Basically: “The SpaceX, Blue Origin, and Virgin Galactic suits have chosen to design the color palettes of their suits first for aesthetic reasons, which is probably fine as they don’t plan for potential ocean landings and instead want to offer an enhanced customer experience, part of which includes outfitting the participants in futuristic garments,” Holschuh said.
Indeed, on Monday morning shows Bezos confirmed that his crew will not wear space suits, but rather flight suits. “With the cabin pressurized, it’s redundant; we don’t need to use spacesuits, and we’re going to be just like this,” Bezos said on NBC News.
“We have come to know and love the design of the NASA space suit,” Holschuh said. “The large, white inflated garment has been immortalized in pop culture, but it was not designed intentionally to be ‘fashionable.’ All aspects of the suit design are driven by functional needs—colors are used for visibility and contact, thermal reflectivity, or to help identify and disambiguate crew members on video feeds.”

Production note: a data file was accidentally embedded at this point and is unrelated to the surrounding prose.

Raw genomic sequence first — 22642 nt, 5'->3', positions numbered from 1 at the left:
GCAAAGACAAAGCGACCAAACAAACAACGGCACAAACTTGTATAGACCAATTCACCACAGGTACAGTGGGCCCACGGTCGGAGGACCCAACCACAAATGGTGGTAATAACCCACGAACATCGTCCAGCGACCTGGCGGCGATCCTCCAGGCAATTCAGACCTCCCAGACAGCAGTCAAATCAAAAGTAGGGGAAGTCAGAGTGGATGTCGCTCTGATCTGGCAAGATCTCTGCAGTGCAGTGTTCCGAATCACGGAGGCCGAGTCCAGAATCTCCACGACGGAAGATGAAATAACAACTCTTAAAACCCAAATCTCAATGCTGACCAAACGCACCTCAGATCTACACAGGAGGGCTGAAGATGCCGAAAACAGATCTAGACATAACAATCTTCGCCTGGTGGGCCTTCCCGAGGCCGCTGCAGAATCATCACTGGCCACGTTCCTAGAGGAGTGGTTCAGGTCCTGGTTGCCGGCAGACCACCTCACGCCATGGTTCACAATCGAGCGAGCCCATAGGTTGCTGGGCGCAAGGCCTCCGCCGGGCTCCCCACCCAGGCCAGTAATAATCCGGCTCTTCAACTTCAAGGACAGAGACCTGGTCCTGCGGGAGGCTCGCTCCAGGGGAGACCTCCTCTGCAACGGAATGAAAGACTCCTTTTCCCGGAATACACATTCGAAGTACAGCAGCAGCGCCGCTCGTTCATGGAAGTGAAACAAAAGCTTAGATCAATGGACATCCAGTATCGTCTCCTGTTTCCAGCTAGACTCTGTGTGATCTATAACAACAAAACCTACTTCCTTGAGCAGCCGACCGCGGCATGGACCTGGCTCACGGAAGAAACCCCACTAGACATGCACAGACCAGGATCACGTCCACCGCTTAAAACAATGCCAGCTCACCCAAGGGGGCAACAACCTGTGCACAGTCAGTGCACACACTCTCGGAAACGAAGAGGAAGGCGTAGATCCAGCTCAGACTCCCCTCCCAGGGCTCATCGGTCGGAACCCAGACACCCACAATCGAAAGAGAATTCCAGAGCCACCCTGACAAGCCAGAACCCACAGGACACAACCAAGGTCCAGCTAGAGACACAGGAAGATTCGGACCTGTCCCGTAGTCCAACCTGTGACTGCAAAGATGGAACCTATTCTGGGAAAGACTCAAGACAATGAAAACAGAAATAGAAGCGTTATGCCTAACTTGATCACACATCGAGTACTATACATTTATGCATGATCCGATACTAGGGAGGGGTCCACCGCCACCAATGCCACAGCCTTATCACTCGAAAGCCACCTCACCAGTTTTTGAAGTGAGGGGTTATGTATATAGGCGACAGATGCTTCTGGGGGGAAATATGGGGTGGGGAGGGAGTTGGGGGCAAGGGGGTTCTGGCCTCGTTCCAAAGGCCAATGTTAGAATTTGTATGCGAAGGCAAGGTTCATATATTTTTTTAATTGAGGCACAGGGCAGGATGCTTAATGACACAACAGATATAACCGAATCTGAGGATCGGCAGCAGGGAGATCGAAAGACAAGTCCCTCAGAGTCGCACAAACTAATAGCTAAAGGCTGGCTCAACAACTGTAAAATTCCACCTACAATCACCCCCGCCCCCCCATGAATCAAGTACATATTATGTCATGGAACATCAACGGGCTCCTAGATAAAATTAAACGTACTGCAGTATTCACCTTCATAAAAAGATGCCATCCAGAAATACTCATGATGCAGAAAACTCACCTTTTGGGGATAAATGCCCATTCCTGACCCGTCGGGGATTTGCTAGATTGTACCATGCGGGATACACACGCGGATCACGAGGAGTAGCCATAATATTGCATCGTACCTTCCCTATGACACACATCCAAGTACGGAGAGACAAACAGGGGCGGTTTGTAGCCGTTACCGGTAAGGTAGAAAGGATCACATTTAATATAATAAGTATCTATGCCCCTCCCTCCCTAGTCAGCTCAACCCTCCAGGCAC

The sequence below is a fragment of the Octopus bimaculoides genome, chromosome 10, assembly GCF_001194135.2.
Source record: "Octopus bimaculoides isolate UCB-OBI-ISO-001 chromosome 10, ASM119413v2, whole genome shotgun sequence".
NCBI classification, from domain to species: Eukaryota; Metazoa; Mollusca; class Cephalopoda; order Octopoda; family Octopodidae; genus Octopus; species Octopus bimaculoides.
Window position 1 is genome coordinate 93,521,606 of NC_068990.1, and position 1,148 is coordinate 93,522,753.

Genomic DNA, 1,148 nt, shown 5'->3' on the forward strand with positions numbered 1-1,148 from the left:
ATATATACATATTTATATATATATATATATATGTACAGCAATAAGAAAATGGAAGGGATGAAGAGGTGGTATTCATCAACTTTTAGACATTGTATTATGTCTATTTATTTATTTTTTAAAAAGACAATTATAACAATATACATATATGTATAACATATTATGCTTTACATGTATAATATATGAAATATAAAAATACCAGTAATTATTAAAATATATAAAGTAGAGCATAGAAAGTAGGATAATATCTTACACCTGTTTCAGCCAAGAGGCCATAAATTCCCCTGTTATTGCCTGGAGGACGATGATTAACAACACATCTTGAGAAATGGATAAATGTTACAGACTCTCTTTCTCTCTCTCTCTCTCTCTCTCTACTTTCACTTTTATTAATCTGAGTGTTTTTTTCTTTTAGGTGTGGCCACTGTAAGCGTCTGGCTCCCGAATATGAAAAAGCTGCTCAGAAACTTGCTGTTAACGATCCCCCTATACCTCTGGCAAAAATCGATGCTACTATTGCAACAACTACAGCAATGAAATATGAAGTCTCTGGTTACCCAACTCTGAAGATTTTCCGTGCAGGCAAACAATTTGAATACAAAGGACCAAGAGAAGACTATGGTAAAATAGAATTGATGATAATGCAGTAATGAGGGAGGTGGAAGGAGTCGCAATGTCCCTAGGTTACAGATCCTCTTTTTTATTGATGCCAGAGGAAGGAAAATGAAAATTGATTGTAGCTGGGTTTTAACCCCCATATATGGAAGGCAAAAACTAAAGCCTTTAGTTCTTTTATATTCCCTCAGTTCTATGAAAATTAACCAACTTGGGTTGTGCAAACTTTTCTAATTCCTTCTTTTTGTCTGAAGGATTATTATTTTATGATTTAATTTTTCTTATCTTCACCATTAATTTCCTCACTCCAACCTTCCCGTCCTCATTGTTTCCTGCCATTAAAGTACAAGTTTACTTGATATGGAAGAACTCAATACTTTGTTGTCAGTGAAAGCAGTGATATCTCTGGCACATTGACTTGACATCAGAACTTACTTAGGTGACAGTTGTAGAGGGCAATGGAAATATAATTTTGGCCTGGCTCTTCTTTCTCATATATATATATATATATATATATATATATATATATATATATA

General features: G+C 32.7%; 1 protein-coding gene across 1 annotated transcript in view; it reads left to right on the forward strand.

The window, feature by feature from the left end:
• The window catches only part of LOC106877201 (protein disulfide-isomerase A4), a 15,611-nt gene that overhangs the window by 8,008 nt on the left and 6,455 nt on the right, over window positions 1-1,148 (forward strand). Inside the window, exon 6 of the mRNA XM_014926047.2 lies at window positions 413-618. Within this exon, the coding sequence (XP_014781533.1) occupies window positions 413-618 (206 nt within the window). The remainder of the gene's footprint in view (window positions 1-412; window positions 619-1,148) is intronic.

Commercial spaceflight companies, on the other hand, are “first and foremost selling very expensive experiences,” Holschuh explained. “The suits are part of the experience—and a way to play up the experience is to offer the opportunity to wear futuristic looking space suits while traveling to space.”
Will Green is a PhD student at the University of North Dakota’s Human Spaceflight Laboratory who will be on a team designing a lunar space suit at NASA this fall. He also noted a distinct difference in commercial space suits when compared to the government’s options.